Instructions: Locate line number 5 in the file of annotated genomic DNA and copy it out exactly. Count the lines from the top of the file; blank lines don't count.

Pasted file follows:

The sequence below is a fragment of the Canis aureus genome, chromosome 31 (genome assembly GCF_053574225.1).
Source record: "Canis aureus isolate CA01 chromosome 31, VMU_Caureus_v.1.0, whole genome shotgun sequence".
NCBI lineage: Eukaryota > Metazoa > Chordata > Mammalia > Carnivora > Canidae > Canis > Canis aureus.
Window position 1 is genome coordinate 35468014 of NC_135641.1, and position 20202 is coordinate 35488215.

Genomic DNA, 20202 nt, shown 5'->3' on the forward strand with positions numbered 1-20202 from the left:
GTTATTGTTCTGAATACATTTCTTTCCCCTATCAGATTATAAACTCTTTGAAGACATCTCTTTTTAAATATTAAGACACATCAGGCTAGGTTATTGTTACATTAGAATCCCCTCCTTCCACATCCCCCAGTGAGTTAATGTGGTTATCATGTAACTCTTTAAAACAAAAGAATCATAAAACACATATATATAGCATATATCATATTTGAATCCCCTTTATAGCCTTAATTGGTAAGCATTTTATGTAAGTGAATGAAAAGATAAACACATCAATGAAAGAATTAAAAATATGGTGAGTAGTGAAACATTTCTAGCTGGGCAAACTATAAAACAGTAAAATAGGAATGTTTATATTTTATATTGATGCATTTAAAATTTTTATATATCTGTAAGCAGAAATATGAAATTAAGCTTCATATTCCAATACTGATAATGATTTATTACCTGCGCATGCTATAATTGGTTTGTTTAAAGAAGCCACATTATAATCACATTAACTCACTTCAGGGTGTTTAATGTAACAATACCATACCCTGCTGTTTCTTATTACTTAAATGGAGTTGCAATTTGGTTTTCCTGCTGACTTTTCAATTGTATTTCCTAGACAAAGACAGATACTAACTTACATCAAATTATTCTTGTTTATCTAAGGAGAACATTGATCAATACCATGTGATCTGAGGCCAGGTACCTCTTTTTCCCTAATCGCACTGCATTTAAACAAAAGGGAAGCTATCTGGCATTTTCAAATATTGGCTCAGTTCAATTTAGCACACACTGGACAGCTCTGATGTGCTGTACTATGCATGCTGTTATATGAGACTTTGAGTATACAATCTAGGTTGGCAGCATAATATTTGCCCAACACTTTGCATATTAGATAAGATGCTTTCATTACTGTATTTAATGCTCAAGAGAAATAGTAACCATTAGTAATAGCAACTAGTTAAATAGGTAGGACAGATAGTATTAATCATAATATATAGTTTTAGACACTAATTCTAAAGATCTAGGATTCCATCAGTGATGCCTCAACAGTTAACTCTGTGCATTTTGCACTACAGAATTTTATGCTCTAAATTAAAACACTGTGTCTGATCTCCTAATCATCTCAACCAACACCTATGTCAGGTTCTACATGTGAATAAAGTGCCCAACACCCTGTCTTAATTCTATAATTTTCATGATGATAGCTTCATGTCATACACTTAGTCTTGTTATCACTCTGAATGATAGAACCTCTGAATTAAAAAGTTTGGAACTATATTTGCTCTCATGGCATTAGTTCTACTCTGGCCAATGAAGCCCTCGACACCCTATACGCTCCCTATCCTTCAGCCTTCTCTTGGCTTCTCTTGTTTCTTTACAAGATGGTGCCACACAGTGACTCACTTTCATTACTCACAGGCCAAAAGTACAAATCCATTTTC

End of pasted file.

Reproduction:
Genomic DNA, 20202 nt, shown 5'->3' on the forward strand with positions numbered 1-20202 from the left: